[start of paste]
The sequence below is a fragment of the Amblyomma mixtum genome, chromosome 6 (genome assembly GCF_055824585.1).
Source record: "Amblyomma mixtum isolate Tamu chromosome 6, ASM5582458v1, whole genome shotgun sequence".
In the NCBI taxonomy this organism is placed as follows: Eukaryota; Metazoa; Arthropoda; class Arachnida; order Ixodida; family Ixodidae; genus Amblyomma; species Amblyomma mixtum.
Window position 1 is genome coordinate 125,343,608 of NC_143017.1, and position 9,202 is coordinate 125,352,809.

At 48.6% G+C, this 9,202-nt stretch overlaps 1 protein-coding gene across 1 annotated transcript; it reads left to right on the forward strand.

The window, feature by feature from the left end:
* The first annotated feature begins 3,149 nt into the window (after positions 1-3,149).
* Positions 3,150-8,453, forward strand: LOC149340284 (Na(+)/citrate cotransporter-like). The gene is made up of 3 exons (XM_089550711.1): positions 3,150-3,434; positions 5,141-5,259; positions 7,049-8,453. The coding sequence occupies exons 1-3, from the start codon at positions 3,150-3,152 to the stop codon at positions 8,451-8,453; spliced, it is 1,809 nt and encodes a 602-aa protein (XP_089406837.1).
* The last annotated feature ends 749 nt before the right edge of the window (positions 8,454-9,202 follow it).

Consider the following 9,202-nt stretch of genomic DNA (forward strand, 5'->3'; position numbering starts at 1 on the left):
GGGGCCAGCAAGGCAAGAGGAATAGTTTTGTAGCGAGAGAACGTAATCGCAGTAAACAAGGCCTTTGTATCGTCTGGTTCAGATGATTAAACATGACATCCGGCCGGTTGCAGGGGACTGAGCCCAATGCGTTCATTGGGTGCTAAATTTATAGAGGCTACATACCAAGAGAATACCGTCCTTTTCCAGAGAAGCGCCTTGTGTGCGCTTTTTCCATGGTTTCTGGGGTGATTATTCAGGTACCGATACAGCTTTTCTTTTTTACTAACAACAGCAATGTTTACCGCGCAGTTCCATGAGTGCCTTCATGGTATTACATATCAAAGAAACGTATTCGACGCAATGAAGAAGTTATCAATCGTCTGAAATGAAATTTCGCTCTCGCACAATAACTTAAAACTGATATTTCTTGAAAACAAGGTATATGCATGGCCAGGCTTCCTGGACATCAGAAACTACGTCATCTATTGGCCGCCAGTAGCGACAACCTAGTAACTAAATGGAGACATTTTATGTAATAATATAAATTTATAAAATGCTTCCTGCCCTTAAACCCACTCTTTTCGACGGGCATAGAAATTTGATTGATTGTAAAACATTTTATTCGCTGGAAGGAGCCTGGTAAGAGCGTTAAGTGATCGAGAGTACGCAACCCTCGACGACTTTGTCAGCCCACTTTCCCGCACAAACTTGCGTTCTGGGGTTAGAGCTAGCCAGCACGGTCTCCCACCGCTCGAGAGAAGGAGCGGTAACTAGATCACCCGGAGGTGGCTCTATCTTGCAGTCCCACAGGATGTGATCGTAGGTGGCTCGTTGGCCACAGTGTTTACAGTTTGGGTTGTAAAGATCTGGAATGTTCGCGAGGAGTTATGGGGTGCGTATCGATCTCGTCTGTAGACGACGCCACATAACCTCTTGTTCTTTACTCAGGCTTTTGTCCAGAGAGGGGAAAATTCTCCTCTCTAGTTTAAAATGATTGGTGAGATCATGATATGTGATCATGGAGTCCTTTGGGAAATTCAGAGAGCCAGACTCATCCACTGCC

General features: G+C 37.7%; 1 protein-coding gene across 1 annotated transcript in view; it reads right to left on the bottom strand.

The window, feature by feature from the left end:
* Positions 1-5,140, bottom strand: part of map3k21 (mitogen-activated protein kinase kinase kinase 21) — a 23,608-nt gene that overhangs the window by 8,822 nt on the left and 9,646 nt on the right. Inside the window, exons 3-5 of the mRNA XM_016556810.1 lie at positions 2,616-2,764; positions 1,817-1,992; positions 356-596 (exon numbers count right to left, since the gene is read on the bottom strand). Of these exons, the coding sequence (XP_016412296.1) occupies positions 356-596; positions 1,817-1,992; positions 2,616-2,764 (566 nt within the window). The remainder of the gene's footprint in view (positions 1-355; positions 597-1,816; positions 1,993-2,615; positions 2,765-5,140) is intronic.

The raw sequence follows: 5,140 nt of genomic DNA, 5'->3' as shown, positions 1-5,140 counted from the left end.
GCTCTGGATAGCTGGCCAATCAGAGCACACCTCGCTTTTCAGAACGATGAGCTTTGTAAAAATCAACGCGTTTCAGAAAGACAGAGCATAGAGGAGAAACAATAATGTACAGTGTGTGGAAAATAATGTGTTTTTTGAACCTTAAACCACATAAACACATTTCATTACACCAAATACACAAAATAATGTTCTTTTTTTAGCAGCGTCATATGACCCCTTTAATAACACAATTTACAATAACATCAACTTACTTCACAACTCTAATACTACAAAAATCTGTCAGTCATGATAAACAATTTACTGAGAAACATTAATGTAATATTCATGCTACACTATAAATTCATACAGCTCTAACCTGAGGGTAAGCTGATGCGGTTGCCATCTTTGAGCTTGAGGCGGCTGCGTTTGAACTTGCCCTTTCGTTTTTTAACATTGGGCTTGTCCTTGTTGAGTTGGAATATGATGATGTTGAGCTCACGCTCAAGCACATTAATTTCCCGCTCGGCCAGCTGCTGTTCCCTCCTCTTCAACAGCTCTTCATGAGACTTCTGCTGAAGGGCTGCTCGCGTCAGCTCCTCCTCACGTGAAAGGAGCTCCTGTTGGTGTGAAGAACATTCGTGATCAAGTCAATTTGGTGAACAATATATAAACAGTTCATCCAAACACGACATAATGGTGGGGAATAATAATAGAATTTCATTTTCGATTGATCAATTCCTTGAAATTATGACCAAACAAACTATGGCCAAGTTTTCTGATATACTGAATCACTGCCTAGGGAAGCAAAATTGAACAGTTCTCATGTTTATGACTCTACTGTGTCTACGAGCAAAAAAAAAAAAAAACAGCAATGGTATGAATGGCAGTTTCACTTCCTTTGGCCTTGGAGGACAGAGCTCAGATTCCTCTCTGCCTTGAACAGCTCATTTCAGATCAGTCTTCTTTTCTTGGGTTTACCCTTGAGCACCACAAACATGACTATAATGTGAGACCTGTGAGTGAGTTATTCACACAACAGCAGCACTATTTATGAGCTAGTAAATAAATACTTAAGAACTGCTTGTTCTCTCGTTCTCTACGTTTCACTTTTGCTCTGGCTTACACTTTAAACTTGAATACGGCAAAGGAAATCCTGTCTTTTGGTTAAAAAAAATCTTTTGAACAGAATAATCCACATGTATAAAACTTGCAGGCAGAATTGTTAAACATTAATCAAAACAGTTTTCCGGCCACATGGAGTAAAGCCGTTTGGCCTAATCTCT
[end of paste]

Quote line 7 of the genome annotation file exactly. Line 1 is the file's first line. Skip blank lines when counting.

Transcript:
* The first annotated feature begins 3,149 nt into the window (after positions 1-3,149).